I don't think that I am being un-reasonable here.

I just don't get it. I realize that a restaurateur has the right to refuse service to anyone--And, perhaps, in that neighborhood he has people in shorts issues (which he should have been aware of when he signed a lease) but in my opinion, when you alienate your demographic you are doing your business MUCH more harm than good. Not only will I never go back--I will do my best to steer groups of people away that suggest going there. It must be nice for him that in the weakest sales month of the year for restaurants he can afford to turn a way business.

Further, this policy seems related to other service/attitude issues that are well-posted on several blogs/boards. As some other poster mentioned on another site: So much for a place that promised "no pretense, no attitude" when it opened. Yeah, so much!

Heck, I'll just have to spend more time at Cafe Milano and drink those 16 dollar glasses of wine-they don't mind if I'm wearing shorts and they'll even let me wear a baseball cap as well, if I feel like it.

Oh yeah, almost forgot. The party that we were with that actually got in said had a lovely (if somewhat expensive) meal. They were seated right next to a "hipster" with a ratty black t-shirt and "scruffy" jeans on--figure that.

Thanks for letting me rant!

Link to comment
Share on other sites

I will never understand the willingness of some restaurantuers to turn away business based on the apperance of a customer. This will probably be deleted or moved (to it's own thread I hope), but I just had to weigh in on this. When I look out at our dining room, I realize that it appeals to a certain demographic, it was built that way on purpose, that's the asthetic we wanted to achieve. That said, we have people from the neighborhood who are out walking their dogs in shorts and t-shirts have dinner or drinks; we have people dressed to the nine's come in; we've even had a man in a sweaty tank, shorts, radio headset and rollerblades sit at the bar and have brunch, it is what it is. A customer is a customer. If you want to sit in our dining room and have dinner in a t-shirt, god bless you, be comfortable, enjoy your meal etc. To me your money is damn fine...and if that's how you choose to dress when you spend it, good for you!! I just don't believe in being f*ing snooty for snootiness sake. Sure I want to appeal to a certain demographic(s), that's what we advertise for, but am I going to turn away the customer now in hopes for the customer(s) of the future. Once you lose that dollar, it's gone. Lastly, having worked for Jeff Buben, I can safely say that customer satisfaction should always be paramount in a restaurant of any caliber. Jeff always said and I still say, if it is in our power to satisfy a request then we should do so...end of story. Just my two cents. Sorry this is so off topic.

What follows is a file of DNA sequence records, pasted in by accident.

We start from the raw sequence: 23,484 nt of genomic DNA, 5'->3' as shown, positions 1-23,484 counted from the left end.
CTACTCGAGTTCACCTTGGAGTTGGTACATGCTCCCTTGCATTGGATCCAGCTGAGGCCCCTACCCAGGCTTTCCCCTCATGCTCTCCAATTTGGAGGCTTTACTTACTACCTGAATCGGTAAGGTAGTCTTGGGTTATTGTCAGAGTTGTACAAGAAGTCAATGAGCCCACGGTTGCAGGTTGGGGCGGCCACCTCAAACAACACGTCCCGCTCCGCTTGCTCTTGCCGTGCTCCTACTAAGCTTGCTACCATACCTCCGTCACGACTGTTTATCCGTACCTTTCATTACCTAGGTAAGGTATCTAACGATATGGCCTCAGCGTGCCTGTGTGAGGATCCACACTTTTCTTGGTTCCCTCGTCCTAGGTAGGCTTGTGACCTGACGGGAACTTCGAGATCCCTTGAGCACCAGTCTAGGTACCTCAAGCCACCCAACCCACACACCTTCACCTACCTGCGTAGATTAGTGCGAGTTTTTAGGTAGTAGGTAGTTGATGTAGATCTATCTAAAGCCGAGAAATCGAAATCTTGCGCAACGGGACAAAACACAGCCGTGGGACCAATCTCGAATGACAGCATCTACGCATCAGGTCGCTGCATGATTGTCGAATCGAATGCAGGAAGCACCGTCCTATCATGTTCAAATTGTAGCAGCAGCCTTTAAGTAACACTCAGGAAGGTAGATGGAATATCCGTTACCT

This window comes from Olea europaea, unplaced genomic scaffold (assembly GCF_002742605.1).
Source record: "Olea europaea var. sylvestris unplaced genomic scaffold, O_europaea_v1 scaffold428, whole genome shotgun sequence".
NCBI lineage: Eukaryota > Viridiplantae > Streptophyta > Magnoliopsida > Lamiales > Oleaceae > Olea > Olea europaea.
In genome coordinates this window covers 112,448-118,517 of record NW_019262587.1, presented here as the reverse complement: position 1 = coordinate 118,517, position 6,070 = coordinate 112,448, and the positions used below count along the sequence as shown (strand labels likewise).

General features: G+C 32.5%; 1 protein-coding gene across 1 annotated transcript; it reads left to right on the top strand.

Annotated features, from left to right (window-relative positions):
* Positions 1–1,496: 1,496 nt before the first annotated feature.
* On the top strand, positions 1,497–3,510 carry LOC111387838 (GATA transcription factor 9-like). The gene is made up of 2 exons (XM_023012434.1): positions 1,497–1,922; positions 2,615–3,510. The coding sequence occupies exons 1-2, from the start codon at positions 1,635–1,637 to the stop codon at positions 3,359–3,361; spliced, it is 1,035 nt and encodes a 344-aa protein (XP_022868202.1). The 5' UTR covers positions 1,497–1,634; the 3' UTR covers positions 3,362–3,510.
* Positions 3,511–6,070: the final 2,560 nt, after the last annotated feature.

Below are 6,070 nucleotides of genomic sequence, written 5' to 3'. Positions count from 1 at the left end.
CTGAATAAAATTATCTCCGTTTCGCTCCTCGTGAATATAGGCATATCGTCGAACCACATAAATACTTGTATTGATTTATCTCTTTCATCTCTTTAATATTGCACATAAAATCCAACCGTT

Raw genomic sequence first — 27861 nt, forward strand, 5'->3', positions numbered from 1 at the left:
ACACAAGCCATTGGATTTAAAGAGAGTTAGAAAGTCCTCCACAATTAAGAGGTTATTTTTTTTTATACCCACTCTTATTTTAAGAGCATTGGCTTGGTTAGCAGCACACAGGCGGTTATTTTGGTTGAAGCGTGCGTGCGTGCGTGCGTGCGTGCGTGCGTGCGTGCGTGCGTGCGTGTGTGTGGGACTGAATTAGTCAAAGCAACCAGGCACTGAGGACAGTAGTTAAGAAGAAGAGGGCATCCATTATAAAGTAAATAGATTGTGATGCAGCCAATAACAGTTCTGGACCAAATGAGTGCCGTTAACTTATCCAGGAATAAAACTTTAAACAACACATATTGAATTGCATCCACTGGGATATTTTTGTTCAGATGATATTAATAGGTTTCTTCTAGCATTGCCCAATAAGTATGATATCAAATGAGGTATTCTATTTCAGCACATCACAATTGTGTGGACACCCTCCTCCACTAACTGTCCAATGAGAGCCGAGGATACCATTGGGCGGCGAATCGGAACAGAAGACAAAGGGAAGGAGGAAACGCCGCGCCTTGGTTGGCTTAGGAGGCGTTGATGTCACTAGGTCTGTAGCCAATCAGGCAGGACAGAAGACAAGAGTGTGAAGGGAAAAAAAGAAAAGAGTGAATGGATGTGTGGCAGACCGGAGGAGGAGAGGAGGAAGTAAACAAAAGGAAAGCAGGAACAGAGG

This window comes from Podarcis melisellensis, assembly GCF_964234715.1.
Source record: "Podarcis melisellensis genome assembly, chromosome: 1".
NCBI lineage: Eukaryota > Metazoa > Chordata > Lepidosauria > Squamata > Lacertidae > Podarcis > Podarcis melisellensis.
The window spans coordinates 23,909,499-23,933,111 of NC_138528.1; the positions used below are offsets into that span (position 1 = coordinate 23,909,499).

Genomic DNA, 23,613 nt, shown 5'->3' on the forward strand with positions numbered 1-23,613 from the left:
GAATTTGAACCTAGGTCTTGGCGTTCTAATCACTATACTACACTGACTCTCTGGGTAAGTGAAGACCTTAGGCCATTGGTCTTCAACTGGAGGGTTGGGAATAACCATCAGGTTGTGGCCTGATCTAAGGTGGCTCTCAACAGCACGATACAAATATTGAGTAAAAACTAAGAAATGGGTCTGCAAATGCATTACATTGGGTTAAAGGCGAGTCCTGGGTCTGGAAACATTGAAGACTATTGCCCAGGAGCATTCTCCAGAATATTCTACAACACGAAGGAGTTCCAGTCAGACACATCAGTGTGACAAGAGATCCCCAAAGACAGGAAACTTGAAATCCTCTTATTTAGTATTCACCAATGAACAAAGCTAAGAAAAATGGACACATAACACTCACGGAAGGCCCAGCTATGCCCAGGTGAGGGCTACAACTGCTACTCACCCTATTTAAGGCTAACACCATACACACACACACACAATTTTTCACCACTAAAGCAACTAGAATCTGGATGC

Link to comment
Share on other sites

Welcome to the board arq. Thank you for the thoughtful and thought provoking first post. The whole topic of appropriate attire has been a perennial favorite around here. And, of course, the subject of arbitrary and/or inflexible management is always fair game. Their OpenTable reservation page says the dress code is "business casual" but there's no mention of the "no dress shorts allowed" policy there, or on their website.

Link to comment
Share on other sites

Welcome to the board arq. Thank you for the thoughtful and thought provoking first post. The whole topic of appropriate attire has been a perennial favorite around here. And, of course, the subject of arbitrary and/or inflexible management is always fair game. Their OpenTable reservation page says the dress code is "business casual" but there's no mention of the "no dress shorts allowed" policy there, or on their website.